Stealing Books

BetsyWasJunior-pb-cWriters have very large and extremely fragile egos. This is why we go into bookstores and look for our books, pull them face out, and get our days ruined if the store doesn’t actually carry us. It’s also why every time I go to my local library I hop on one of the computer terminals and perform a catalog search for my book. After noting with pride the long-ish request queue, I walk away, leaving my search result up on the screen in the hopes of tantalizing another library patron with my “ungettable-for-now” book.

The other day I was performing this biblio-ritual of mine and discovered that one of the copies of Suffering Succotash was listed as “missing stock.” It took half a second before it sunk in: “OH MY GOD HOW COOL IS THAT? SOMEBODY STOLE MY BOOK!” I walked out of the library prouder than if my request queue was as long as Maria Semple’s.

I was musing over how stealing a book from a library somehow seems far less criminal and far more intellectual than stealing from a bookstore when I abruptly remembered the time my mother stole a library book for me.

I was probably about 11 or 12 and deeply in love with Maud Hart Lovelace’s Betsy-Tacy-Tib series. I had bought and read all the way from Betsy-Tacy to Betsy in Spite of Herself, but beyond that, I could not buy. The stores didn’t have the rest of the series, so only Minneapolis’ Walker Public Library could satisfy by providing copies of Betsy is a Junior and Betsy and Joe.

I checked Betsy is a Junior and Betsy and Joe out multiple times, but it soon became clear that it wasn’t enough to simply borrow those books, I needed to possess them. Really, I needed to posses Betsy and Joe because I thought it was the last of the series. (Don’t get me started on how I didn’t even discover Betsy and the Great World and Betsy’s Wedding until many years later and was so traumatized by the Betsy-Joe split in BATGW that I skimmed over all that Europe crap just to get to their [SPOILER ALERT] reunion [/SPOILER ALERT] at the end.)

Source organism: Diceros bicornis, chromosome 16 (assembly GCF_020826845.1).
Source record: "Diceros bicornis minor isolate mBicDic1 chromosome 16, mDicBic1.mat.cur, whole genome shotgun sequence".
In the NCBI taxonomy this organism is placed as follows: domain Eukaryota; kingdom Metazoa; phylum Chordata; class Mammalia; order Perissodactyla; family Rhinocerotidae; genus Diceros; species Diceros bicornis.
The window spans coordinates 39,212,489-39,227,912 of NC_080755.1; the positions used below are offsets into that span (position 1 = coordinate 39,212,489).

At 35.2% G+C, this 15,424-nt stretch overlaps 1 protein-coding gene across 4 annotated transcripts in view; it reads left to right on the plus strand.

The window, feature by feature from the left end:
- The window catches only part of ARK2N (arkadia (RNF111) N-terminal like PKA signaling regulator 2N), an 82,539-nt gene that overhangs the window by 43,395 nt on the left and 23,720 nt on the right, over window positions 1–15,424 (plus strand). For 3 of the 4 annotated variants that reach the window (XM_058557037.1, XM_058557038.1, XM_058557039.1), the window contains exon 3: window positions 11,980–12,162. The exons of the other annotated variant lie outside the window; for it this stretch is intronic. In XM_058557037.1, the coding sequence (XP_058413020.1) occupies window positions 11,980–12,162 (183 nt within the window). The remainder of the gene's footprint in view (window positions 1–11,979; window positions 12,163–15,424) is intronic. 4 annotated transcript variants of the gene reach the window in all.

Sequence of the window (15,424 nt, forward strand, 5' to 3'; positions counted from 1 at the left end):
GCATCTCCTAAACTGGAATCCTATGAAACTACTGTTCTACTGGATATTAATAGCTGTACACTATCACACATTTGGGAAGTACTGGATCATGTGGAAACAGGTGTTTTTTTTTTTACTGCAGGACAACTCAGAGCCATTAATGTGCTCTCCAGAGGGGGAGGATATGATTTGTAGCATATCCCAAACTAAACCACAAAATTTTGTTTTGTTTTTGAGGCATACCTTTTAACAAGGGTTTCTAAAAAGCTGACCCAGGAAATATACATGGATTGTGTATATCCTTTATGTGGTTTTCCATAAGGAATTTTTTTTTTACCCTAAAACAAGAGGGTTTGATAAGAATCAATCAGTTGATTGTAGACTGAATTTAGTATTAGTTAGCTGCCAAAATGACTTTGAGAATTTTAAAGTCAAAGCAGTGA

HeavenToBetsy-pb-cAlways one to support my bookworm habits — from not getting too mad at me when she caught me sneak-reading with a flashlight under the covers to sacrificing space in her own suitcase for more of our vacation books — my mother was sympathetic to my wails and whimpers about the unfeeling publishing companies that didn’t seem to think it was profitable to publish such an old book. (The book was first published in the late 40s, and this was the 80s — what did I know from old?)

After checking out various used book stories for the book, my mother “stole” Maud Hart Lovelace’s Betsy and Joe from the Walker Public Library for me. She reported it lost and paid the fine, which came to $20. Small price to pay to acquire a book that was never going to get republished, I figured. Since it was clear she wasn’t 100% comfortable with our little heist, I didn’t dare press my luck by suggesting my mom finagle Betsy is a Junior for me as well.

Of course in that self-centered way kids have, I never once considered that since the library had only the one copy, me tucking my precious, library-laminated hardback of Betsy and Joe into my bookshelves meant that other kids wouldn’t be able to enjoy it. Or, if I did allow that thought to spirit through my mind, it was squelched by my fervent belief that no one would love and provide for that book as much as I would. (In retrospect, I do realize that it’s that sort of thinking that leads to baby-snatching.)

And I did love that book. It was the jewel of my collection, and I read it and the other Betsy-Tacy-Tib books at least once a year. I loved that book so freaking much, I took it to college with me. After I moved back home and then subsequently relocated to Boston without Betsy and Joe, my mother picked a day to gently tell me that she gave the book back to the library. Sort of a donation, I think. Though I still believe it was the height of literary badassery to love a book so much my mom “stole” it for me, of course I see that returning it was the right thing to do.